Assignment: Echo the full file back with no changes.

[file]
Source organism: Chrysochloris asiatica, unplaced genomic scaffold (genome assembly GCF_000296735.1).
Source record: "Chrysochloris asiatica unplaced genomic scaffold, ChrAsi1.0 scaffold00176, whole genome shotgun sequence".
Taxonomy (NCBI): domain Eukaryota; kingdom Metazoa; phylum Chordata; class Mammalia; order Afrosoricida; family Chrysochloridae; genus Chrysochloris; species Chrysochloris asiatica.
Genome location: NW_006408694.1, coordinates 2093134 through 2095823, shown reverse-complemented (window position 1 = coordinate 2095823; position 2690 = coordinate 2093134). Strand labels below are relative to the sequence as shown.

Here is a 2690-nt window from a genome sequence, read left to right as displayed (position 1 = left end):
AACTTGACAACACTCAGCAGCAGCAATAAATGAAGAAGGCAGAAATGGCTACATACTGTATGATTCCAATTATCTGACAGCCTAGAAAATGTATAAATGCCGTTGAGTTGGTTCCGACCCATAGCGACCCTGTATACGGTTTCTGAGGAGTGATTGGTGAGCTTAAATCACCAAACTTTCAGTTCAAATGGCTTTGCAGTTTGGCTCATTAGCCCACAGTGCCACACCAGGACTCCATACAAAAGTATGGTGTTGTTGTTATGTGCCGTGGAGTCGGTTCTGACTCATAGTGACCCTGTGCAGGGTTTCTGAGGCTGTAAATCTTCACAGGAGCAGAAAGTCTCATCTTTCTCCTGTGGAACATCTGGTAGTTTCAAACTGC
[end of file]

Source organism: Chrysochloris asiatica, unplaced genomic scaffold (genome assembly GCF_000296735.1).
Source record: "Chrysochloris asiatica unplaced genomic scaffold, ChrAsi1.0 scaffold00176, whole genome shotgun sequence".
Taxonomy (NCBI): domain Eukaryota; kingdom Metazoa; phylum Chordata; class Mammalia; order Afrosoricida; family Chrysochloridae; genus Chrysochloris; species Chrysochloris asiatica.
Genome location: NW_006408694.1, coordinates 2093134 through 2095823, shown reverse-complemented (window position 1 = coordinate 2095823; position 2690 = coordinate 2093134). Strand labels below are relative to the sequence as shown.

Here is a 2690-nt window from a genome sequence, read left to right as displayed (position 1 = left end):
AACTTGACAACACTCAGCAGCAGCAATAAATGAAGAAGGCAGAAATGGCTACATACTGTATGATTCCAATTATCTGACAGCCTAGAAAATGTATAAATGCCGTTGAGTTGGTTCCGACCCATAGCGACCCTGTATACGGTTTCTGAGGAGTGATTGGTGAGCTTAAATCACCAAACTTTCAGTTCAAATGGCTTTGCAGTTTGGCTCATTAGCCCACAGTGCCACACCAGGACTCCATACAAAAGTATGGTGTTGTTGTTATGTGCCGTGGAGTCGGTTCTGACTCATAGTGACCCTGTGCAGGGTTTCTGAGGCTGTAAATCTTCACAGGAGCAGAAAGTCTCATCTTTCTCCTGTGGAACATCTGGTAGTTTCAAACTGC